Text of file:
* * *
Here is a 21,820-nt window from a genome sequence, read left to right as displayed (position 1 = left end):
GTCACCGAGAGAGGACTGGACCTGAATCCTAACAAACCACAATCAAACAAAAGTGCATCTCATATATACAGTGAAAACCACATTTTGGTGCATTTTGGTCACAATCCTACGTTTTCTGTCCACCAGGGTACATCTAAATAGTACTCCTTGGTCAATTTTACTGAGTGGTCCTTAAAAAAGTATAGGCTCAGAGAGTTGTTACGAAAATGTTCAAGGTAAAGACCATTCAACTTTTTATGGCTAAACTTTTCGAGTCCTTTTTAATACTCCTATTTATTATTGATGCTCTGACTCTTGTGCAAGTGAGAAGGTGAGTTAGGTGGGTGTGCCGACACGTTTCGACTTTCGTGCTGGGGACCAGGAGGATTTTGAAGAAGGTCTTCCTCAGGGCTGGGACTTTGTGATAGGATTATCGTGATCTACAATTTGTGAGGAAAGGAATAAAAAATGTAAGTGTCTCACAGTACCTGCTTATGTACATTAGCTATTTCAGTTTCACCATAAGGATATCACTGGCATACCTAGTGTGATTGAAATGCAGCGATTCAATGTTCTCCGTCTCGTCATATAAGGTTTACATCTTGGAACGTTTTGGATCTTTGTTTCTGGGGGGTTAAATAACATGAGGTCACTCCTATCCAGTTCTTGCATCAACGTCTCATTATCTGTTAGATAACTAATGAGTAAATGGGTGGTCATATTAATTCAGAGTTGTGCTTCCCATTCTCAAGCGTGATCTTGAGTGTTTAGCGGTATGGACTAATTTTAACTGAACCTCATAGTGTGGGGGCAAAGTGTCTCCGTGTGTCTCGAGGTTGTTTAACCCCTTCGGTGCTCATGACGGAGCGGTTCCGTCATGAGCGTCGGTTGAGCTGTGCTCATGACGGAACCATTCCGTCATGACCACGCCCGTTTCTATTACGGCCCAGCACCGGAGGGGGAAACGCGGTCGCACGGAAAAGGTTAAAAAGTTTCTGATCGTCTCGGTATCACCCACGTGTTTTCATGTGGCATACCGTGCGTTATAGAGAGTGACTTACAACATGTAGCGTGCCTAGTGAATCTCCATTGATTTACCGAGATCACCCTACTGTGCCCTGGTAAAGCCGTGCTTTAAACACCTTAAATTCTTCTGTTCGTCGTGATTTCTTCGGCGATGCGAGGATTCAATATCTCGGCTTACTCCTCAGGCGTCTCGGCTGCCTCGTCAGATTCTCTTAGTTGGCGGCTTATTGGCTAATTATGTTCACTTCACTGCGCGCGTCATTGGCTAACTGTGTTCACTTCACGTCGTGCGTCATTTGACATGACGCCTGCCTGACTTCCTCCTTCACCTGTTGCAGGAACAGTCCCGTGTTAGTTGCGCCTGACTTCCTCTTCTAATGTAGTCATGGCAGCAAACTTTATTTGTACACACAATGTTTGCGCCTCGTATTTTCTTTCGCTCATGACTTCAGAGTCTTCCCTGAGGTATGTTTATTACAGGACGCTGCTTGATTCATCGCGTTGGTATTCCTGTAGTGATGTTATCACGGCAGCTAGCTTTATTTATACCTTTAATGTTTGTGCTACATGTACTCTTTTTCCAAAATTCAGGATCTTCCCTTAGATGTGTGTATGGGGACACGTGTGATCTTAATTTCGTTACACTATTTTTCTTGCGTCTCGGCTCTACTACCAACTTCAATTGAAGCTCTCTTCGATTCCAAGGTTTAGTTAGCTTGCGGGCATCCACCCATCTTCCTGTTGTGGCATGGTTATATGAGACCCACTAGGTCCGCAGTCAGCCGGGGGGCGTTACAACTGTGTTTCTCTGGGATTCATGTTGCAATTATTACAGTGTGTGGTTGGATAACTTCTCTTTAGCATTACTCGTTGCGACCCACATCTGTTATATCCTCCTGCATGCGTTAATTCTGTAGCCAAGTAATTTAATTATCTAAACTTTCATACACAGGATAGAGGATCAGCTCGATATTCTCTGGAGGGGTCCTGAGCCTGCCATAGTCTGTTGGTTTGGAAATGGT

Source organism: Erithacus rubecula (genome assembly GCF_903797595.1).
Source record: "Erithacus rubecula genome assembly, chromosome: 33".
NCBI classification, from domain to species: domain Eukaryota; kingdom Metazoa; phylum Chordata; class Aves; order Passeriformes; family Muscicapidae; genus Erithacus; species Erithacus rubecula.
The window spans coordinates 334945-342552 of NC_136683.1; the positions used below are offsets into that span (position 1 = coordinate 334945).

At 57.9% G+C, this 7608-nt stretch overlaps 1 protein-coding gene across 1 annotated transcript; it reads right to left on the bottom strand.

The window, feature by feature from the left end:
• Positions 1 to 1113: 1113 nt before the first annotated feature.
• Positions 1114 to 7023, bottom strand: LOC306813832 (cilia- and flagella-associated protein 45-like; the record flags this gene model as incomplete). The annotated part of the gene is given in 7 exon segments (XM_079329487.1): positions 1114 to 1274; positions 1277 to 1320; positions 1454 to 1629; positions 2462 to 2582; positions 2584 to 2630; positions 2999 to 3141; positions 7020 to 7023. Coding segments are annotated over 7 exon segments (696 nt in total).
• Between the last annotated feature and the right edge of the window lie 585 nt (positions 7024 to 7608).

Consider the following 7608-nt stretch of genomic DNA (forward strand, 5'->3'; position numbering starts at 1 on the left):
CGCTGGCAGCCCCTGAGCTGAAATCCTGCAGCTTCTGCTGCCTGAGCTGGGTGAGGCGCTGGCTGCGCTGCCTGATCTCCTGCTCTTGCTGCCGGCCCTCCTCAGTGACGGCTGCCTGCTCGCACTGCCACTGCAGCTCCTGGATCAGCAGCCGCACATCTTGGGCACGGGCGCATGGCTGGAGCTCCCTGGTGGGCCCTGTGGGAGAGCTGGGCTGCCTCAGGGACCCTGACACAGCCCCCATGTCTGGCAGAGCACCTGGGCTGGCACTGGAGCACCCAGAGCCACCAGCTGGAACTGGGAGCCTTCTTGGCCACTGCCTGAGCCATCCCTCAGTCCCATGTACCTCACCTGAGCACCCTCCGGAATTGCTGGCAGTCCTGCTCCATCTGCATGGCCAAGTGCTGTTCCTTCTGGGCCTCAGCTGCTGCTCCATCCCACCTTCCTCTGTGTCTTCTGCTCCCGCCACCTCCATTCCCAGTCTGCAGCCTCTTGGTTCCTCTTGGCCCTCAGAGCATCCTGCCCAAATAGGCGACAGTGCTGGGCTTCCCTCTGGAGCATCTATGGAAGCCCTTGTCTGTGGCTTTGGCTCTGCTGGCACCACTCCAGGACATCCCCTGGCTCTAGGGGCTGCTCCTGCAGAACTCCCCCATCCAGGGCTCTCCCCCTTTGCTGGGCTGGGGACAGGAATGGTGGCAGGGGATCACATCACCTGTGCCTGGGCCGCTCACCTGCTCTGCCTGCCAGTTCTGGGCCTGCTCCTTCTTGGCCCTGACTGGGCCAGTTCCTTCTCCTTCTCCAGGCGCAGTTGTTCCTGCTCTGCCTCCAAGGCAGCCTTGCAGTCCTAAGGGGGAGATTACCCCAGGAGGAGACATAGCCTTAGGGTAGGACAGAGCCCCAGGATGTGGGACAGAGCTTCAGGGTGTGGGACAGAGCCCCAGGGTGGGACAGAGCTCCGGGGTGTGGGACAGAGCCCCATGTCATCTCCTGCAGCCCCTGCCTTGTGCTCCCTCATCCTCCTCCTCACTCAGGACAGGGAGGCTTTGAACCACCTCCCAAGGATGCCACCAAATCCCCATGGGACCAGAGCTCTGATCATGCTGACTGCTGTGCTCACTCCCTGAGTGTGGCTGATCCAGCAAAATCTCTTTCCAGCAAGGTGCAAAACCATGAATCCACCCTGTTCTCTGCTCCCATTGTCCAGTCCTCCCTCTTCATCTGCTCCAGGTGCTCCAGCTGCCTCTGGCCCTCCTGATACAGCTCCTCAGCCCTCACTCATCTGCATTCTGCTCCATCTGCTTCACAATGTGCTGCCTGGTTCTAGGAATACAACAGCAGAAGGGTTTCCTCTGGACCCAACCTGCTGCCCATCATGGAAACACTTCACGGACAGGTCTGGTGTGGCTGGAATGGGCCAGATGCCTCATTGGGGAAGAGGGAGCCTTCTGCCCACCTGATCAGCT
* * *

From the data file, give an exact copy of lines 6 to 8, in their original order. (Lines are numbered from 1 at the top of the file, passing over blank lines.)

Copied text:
The window spans coordinates 334945-342552 of NC_136683.1; the positions used below are offsets into that span (position 1 = coordinate 334945).

At 57.9% G+C, this 7608-nt stretch overlaps 1 protein-coding gene across 1 annotated transcript; it reads right to left on the bottom strand.

The window, feature by feature from the left end: